Rather than reproduce the 'guitar', children opted to make a Christmas Montage. Materials such as folded decorations and greetings cards were scanned and manipulated in Ulead Express. Pupils began to realise the constant need to evaluate their work throughout the project. They considered what they might include in their designs. The images were also manipulated with this in mind.
In the second session, the children pasted items from Colour Magic into Publisher. The group were left to work at their own pace. The children were comfortable and secure at working independently but were used to discussing their ideas with one another.
I monitored the activity, asking open ended questions. When asked for help and advice, I would respond so as to aid progress, without doing the work for the child.
I posed the question, "What would we change, how and why change it? What are we trying to create?" Pupils were encouraged to work with this in mind.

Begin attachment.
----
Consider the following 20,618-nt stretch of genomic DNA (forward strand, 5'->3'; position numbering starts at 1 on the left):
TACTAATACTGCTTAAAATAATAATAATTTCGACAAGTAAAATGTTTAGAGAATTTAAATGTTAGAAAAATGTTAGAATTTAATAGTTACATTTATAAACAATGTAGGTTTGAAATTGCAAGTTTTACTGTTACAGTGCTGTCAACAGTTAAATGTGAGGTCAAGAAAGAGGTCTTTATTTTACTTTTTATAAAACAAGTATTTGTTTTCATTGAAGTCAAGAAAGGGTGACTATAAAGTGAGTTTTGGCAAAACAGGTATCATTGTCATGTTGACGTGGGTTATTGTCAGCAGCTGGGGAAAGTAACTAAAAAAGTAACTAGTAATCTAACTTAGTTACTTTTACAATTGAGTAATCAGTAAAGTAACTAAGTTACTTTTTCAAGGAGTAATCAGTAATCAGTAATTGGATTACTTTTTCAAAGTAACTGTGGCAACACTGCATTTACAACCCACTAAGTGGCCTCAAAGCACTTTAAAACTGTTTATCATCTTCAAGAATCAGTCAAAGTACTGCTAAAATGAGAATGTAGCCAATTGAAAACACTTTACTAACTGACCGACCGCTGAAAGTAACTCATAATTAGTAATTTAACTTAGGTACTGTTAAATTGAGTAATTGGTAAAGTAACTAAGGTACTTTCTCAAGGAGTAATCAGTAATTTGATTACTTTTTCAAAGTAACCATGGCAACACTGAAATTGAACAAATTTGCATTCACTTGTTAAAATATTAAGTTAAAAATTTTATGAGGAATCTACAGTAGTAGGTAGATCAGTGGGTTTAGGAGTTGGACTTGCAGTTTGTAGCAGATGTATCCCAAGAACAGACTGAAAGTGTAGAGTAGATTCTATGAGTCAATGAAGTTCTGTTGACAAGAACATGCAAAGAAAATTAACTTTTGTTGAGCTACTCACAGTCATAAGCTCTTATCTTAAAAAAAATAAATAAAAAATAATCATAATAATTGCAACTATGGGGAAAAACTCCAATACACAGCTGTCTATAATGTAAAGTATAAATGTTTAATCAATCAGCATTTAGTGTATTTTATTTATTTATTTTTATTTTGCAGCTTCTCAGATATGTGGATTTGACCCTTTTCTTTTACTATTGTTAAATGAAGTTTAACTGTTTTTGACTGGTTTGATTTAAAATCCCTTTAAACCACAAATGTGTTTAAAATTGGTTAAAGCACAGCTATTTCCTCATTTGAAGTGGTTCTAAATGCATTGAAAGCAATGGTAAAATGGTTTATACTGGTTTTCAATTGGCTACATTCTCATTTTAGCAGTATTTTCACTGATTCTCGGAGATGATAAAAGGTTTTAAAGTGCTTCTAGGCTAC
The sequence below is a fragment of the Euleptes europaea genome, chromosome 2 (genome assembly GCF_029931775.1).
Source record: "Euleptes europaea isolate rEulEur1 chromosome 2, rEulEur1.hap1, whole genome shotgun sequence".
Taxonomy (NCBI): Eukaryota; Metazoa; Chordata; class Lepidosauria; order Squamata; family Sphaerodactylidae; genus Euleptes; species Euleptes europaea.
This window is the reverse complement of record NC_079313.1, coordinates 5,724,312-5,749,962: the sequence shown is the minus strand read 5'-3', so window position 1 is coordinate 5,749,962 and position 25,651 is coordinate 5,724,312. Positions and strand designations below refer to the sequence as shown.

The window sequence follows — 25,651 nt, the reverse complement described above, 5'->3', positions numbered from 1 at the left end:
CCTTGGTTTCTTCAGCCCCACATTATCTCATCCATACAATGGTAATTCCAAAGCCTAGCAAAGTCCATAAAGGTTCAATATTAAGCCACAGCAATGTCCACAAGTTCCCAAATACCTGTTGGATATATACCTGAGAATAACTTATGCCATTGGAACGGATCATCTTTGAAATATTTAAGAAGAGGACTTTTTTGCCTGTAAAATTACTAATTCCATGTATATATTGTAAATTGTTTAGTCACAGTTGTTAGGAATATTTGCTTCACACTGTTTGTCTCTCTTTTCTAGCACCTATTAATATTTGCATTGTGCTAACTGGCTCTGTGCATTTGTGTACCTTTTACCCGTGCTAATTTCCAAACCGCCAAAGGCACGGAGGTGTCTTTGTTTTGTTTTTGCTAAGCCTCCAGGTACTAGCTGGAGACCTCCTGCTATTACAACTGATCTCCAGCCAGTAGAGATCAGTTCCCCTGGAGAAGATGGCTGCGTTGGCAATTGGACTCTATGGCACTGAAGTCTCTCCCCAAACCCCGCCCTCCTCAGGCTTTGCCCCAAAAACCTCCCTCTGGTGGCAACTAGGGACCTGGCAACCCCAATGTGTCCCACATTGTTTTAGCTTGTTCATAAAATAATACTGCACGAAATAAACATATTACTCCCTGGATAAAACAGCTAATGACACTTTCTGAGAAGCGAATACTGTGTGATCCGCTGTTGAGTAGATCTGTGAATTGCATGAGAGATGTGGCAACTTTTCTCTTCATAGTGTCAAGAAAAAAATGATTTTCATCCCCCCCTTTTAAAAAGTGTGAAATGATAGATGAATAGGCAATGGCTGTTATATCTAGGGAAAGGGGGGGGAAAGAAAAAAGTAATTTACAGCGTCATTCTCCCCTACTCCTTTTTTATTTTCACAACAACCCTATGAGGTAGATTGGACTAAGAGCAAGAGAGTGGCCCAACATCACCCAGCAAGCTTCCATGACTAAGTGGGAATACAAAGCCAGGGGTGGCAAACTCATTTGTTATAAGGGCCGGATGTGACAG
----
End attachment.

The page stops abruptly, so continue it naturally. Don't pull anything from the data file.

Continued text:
Billie: Level 3
This piece shows Level 3 achievement because Billie has met the criteria to use two computer graphics packages and to develop and refine images using a variety of tools. She was able to show how the tools in the package allowed her to alter her stars.
Before pupil evaluation
After pupil evaluation
Billie was able to copy and paste into Publisher. She managed to cut out an individual star by using 'selection tools'. Billie thought that objects on the page were too small, but did not know how to use zoom. Her work shows evidence of reflection regarding her intended audience through the different drafts saved, and observations in her commentary.